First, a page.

Blackstone Group bet big on Equity Office Properties in 2007 and was fortunate to quickly flip a large chunk of the real estate after acquiring it for $36 billion. Blackstone has continued to pare down the assets in a series of sales, like last year's sale of $3.5 billion of California office buildings and has now offloaded more than half of the properties it acquired in the original deal.
It is very likely the private equity firm will reel in a profit on its Equity Office deal, in a similar fashion to how Steve Schwarzman’s firm won with its bet on Hilton Worldwide Hotels, that is, piece-by-piece.
One of the things that has made Hilton a successful deal is that the sponsor has sold stakes of around 10% in the company into what has been a rising market for its stock. Hilton also exited properties held within its own portfolio at a high valuation.
First Data was not Kravis' first post-crisis headache
KKR has had a tough time with some of its biggest deals, but Henry Kravis’ PE firm is on the verge of making a big exit more than seven years after acquiring First Data. It took a lot of extra homework and the attentive eye of Kravis himself to get there.
First Data's IPO filing shows that it hasn't recorded an annual profit since at least 2010 — as far back as the financial statements go.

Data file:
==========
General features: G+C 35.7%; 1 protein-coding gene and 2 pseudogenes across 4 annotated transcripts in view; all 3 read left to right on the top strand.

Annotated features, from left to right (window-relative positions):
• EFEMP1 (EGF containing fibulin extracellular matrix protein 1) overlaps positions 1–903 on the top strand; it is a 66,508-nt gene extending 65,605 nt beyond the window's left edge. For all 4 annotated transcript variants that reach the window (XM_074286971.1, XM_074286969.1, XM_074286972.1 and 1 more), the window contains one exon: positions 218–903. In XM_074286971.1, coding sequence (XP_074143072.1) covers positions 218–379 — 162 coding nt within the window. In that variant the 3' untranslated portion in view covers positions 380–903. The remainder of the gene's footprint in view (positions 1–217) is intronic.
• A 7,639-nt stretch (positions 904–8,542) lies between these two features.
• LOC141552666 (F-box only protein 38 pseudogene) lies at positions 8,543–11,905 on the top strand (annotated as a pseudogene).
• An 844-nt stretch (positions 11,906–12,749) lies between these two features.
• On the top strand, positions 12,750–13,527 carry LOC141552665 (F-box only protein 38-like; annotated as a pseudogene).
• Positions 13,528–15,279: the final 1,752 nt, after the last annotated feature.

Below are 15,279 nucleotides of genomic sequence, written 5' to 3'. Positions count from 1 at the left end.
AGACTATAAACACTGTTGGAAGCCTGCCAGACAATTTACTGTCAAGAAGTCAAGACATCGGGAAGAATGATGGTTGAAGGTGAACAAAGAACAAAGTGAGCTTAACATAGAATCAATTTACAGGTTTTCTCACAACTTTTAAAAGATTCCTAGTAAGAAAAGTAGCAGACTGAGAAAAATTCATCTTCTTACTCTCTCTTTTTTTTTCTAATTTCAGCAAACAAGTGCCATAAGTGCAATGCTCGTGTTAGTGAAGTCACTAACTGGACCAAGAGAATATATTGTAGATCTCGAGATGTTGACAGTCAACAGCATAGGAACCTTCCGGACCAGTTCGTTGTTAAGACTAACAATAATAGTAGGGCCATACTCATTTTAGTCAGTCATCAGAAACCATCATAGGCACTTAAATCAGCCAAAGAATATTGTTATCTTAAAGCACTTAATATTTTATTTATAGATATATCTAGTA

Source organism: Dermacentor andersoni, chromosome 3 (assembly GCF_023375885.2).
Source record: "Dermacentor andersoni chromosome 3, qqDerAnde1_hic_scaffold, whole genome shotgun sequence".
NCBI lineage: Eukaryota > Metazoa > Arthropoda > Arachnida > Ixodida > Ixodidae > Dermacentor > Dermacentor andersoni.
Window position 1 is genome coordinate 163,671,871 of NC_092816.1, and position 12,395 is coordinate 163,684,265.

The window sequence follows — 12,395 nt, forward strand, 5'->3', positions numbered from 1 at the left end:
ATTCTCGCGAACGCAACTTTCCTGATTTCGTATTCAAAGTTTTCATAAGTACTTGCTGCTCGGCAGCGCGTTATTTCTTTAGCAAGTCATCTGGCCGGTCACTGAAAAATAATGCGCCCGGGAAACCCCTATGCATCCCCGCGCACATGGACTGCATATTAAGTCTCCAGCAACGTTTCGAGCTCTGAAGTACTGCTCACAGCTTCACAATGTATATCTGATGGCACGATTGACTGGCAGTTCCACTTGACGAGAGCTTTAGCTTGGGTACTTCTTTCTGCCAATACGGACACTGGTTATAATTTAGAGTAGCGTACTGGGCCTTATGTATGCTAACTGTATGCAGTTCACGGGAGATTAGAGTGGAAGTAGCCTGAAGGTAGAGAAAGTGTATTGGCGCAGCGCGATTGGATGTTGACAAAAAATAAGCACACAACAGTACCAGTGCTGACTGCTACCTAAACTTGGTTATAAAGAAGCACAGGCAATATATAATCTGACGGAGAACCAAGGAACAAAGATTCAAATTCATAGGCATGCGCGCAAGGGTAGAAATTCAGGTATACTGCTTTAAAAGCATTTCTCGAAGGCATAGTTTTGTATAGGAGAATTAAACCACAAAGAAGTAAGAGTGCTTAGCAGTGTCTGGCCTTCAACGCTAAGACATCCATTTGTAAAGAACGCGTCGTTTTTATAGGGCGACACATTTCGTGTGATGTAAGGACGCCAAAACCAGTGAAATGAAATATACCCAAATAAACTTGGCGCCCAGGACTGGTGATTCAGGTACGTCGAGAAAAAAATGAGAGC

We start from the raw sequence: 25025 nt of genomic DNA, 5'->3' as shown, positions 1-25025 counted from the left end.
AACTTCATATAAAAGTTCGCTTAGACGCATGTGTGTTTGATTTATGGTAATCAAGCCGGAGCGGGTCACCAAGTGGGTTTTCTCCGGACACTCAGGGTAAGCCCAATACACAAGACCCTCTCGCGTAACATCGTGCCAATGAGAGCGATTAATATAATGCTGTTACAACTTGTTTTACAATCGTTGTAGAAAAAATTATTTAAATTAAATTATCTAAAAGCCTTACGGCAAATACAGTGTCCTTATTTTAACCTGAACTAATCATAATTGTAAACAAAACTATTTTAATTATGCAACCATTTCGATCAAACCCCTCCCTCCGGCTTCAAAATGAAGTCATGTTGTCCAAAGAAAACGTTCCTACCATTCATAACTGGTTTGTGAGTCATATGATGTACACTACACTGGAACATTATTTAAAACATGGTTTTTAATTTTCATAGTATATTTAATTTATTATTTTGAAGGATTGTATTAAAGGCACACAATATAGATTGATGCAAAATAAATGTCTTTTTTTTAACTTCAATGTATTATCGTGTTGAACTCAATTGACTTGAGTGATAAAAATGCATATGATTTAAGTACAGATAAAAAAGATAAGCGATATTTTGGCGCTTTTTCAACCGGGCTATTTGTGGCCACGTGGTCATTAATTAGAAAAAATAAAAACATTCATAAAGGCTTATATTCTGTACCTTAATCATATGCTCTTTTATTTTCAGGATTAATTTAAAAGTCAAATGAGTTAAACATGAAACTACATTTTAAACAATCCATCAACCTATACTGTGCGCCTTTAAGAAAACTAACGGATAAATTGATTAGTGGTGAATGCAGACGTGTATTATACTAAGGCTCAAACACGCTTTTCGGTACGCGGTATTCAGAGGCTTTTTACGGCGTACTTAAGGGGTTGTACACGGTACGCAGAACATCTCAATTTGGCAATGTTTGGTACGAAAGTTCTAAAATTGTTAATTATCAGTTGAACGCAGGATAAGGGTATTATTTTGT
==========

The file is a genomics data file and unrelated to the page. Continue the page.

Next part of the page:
Seven years after the initial $27 billion buyout, KKR had to invest more than $1 billion to prop up First Data. The IPO will be a big test for KKR. After another of its mega-buyouts (Energy Future) filed for bankruptcy it remains to be seen if Kravis’ PE firm will ever again do a deal north of the $10 billion mark again.
Doubling down on the consumer could pay off at Albertsons
Rather than cutting down, like Blackstone has done with Equity Office, the owners of supermarket giant Albertsons have gone the other way -- scaling up the business with acquisitions.
The initial $9.6 billion buyout of Albertsons by Cerberus Capital Management dates back to 2005. It was followed by a handful of deals, most notably a $9.4 billion bid for Safeway that closed in January of this year. By July, the merged company had filed for an IPO. But it hasn’t yet disclosed a share price (crucial in determining valuation). Cerberus controls a majority stake leading up to the IPO.
Clear Channel, unclear exit
In 2006, a group of private equity investors agreed to buy out the U.S.’ largest radio and billboard company, Clear Channel Communications, in a deal that was worth over $18 billion. In the time since, the company has given its owners headaches. Some crafty corporate engineering has seen the sponsors put together and split apart operations. That is, when they’re not selling bits of the business off to pay down the company’s staggering debt load.
The LBO of the leading Spanish-language broadcaster in the U.S. was larded with debt, but the private equity investors behind the deal think it is now ready for public markets. It took over eight years since the company’s buyout to get it ready for public markets again, however. In the beginning of July, Univision filed paperwork with the S.E.C. for its IPO.
TPG Capital, Thomas H. Lee Partners, Providence Equity, Madison Dearborn and Saban Capital did sell a stake to Mexico’s Grupo Televisa in 2012, but it was at a discount to where they invested in the broadcaster five years prior. The silver lining to this market debut is that Univision’s debt has been largely been refinanced, giving the broadcaster some breathing room in coming years.